Freud, in the only book of his I’ve read, The Interpretation of Dreams, argues that every dream, no matter how unpleasant, represents an unarticulated desire. This has always struck me as more convincing (and useful) as a description of fictions like books and movies than for interpreting my own dreams. Whose unarticulated desire is being represented is a matter for debate of course- the protagonist’s, the author or director or performer’s, the audience’s? Hard to say. Karl Popper said of Freudianism that it wasn’t science because you couldn’t prove it wrong, but literary criticism isn’t astrophysics and a certain malleability goes a long way.
But accept for the moment that movies represent desires (not always unarticulated: I’ve heard multiple four-year-olds say they want to be Iron Man.) What kind of desire is represented by the new movie Joker, comic book in origins but resolutely art house in style? This question was taken to have some social import even before the film was in wide release. A story in which a man (the appellation “young” often added by critics beforehand, though more about that later) finds actualization through psychopathic violence was warned to be a potential instigation to more real life instances of nihilistic violence, of the mass shooter type we’ve seen with great regularity over the last several years. This fear was not, I thought, entirely groundless: a showing of an earlier Batman-related movie, The Dark Knight Rises, was the scene of a 2012 mass shooting, and while as it turned out that killer had not intended his dyed hair to mark himself as “the Joker,” the rumor that he had has persisted. The earlier incarnation of this character by Heath Ledger, in the 2008 The Dark Knight, seemed indeed to embody exactly what makes mass shootings a potent source of terror, in spite of their low aggregate frequency and body count relative to other forms of homicide: The Dark Knight‘s Joker was motivated by chaos for its own sake, often contradicting himself in discussing his motivations and “how I got these scars.” Heath Ledger’s death at 28 prior to The Dark Knight‘s release from a cocktail of abused prescription drugs put a seal on an indelible performance, suggesting the darkness of the character (in a movie that, to be honest, I find kind of a slog whenever Ledger’s Joker is not on screen) came at least in part from real life internal torment as well as the actor, director, and screenwriters’ craft.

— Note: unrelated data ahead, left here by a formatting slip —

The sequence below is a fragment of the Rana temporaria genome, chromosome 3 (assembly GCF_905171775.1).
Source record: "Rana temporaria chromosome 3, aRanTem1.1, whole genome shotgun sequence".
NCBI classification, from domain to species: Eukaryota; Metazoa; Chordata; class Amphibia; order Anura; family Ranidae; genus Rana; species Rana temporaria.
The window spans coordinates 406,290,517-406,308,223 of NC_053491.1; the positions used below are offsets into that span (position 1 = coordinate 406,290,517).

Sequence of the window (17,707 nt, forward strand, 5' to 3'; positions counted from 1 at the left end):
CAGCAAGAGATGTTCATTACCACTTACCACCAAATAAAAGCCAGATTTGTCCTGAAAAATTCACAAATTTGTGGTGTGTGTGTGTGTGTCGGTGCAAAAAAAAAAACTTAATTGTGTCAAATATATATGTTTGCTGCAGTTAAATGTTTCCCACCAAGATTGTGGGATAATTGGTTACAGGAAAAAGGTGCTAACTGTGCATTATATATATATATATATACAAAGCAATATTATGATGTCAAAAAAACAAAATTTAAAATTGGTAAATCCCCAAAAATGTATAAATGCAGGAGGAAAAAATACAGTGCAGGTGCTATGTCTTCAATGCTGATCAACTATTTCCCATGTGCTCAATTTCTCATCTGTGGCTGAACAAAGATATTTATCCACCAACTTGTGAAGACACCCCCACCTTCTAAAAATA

If this backstory gave some cause for concern, media outlets were eager to magnify it, with dozens of articles warning that the Joker movie could set off copycat (copying off of real or fictional violence unclear) killings, to the point where it became ambiguous whether these articles were intended to forestall violence, use its threat to boost ticket sales, or, for the benefit of an ideological narrative, call it into existence. Fortunately, we have been spared any accompanying violence related to the film; even last night, there were three uniformed local police prominently standing at the entrance to my local megaplex when my wife and I went to see the 9:45.